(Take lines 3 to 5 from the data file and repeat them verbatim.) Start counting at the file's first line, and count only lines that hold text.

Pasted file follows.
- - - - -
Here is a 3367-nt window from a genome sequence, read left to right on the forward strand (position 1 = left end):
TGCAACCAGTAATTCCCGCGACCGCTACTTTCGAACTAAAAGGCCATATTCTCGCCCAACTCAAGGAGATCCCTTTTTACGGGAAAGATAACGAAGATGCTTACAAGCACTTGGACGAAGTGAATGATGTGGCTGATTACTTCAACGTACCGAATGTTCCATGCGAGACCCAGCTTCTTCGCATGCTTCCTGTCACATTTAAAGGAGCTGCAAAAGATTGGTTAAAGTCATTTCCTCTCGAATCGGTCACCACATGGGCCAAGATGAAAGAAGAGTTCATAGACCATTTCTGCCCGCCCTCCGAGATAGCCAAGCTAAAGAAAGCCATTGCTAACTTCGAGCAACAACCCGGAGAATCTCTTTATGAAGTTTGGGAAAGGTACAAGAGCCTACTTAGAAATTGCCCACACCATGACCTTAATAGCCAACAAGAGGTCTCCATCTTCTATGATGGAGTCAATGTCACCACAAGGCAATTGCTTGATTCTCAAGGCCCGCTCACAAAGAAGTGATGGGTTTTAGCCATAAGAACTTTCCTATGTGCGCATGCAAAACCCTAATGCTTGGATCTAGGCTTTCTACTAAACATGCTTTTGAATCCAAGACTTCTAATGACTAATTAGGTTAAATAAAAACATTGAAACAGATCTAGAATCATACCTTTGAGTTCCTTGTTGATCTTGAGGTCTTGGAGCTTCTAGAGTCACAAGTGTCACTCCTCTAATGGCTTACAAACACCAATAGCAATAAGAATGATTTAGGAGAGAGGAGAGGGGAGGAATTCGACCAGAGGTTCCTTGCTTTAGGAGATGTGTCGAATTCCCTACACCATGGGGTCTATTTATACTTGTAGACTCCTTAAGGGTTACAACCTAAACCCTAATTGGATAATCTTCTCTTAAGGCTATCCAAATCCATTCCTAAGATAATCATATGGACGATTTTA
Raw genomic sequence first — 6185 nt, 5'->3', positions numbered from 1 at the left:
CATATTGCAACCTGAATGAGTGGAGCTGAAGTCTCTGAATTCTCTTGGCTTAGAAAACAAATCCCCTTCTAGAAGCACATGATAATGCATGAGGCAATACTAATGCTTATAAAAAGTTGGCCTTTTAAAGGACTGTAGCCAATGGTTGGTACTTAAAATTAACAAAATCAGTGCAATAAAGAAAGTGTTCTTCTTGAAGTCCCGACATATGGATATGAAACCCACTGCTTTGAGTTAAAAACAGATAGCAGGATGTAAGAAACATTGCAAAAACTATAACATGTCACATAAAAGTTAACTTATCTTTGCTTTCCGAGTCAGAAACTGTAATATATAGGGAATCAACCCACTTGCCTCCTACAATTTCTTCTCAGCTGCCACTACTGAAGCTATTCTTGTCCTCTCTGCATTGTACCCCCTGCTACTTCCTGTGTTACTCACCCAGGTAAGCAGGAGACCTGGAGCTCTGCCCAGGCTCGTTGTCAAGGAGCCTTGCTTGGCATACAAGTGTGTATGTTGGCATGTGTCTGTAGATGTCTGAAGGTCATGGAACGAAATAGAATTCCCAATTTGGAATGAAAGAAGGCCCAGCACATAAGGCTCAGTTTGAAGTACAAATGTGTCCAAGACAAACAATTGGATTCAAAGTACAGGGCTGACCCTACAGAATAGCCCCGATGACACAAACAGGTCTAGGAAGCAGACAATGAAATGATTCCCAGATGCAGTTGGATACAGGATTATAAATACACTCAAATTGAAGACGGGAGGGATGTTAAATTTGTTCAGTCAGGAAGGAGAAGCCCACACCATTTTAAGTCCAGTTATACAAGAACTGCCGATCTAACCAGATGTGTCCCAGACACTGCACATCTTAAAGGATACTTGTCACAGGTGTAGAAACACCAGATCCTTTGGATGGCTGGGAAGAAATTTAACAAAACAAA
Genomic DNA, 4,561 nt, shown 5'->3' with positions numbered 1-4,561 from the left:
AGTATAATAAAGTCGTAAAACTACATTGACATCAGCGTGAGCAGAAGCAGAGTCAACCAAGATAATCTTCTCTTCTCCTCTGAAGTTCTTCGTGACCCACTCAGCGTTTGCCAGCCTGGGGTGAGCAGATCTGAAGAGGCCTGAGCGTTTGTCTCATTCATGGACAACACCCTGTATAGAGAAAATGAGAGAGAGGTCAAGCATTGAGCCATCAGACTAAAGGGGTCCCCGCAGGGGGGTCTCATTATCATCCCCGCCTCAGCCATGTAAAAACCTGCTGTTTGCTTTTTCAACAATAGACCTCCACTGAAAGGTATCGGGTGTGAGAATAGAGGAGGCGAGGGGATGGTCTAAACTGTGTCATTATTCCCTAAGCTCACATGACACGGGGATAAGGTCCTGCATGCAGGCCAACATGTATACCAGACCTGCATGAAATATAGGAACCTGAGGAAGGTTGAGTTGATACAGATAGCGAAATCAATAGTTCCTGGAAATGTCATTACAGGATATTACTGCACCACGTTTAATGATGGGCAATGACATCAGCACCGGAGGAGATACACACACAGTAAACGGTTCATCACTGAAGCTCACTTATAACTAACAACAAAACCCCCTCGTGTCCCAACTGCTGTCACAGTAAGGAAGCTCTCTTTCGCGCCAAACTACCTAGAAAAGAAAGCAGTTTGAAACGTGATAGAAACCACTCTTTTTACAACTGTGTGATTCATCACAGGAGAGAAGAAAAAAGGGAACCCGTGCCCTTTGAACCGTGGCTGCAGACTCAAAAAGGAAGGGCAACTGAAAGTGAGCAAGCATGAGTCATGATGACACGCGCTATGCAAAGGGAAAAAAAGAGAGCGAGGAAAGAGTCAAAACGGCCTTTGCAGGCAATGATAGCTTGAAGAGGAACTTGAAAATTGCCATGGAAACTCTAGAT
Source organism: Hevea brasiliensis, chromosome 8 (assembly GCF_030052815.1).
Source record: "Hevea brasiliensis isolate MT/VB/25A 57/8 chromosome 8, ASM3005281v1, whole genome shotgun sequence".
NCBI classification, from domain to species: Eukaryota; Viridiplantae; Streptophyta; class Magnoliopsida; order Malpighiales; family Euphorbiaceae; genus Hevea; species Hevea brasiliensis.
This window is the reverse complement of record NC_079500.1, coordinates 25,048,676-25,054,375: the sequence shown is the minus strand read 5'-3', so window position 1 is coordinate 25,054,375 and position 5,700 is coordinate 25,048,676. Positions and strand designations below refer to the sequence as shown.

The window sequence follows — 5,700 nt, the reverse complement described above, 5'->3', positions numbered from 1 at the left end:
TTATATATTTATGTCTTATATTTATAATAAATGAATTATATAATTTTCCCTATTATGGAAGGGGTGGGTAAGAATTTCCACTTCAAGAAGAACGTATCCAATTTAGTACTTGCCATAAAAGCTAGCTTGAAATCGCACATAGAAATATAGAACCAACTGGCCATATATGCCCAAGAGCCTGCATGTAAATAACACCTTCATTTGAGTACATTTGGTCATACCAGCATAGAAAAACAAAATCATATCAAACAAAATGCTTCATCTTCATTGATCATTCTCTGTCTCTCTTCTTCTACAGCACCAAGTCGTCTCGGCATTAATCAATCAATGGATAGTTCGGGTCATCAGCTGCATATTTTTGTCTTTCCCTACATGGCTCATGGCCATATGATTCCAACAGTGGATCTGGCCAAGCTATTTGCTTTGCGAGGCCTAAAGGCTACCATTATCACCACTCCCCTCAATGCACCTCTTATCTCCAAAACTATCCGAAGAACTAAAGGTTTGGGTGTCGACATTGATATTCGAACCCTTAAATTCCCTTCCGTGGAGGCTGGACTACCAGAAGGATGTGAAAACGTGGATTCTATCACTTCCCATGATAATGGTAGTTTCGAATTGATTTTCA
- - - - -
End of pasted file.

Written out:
Raw genomic sequence first — 6185 nt, 5'->3', positions numbered from 1 at the left:
CATATTGCAACCTGAATGAGTGGAGCTGAAGTCTCTGAATTCTCTTGGCTTAGAAAACAAATCCCCTTCTAGAAGCACATGATAATGCATGAGGCAATACTAATGCTTATAAAAAGTTGGCCTTTTAAAGGACTGTAGCCAATGGTTGGTACTTAAAATTAACAAAATCAGTGCAATAAAGAAAGTGTTCTTCTTGAAGTCCCGACATATGGATATGAAACCCACTGCTTTGAGTTAAAAACAGATAGCAGGATGTAAGAAACATTGCAAAAACTATAACATGTCACATAAAAGTTAACTTATCTTTGCTTTCCGAGTCAGAAACTGTAATATATAGGGAATCAACCCACTTGCCTCCTACAATTTCTTCTCAGCTGCCACTACTGAAGCTATTCTTGTCCTCTCTGCATTGTACCCCCTGCTACTTCCTGTGTTACTCACCCAGGTAAGCAGGAGACCTGGAGCTCTGCCCAGGCTCGTTGTCAAGGAGCCTTGCTTGGCATACAAGTGTGTATGTTGGCATGTGTCTGTAGATGTCTGAAGGTCATGGAACGAAATAGAATTCCCAATTTGGAATGAAAGAAGGCCCAGCACATAAGGCTCAGTTTGAAGTACAAATGTGTCCAAGACAAACAATTGGATTCAAAGTACAGGGCTGACCCTACAGAATAGCCCCGATGACACAAACAGGTCTAGGAAGCAGACAATGAAATGATTCCCAGATGCAGTTGGATACAGGATTATAAATACACTCAAATTGAAGACGGGAGGGATGTTAAATTTGTTCAGTCAGGAAGGAGAAGCCCACACCATTTTAAGTCCAGTTATACAAGAACTGCCGATCTAACCAGATGTGTCCCAGACACTGCACATCTTAAAGGATACTTGTCACAGGTGTAGAAACACCAGATCCTTTGGATGGCTGGGAAGAAATTTAACAAAACAAA
Genomic DNA, 4,561 nt, shown 5'->3' with positions numbered 1-4,561 from the left: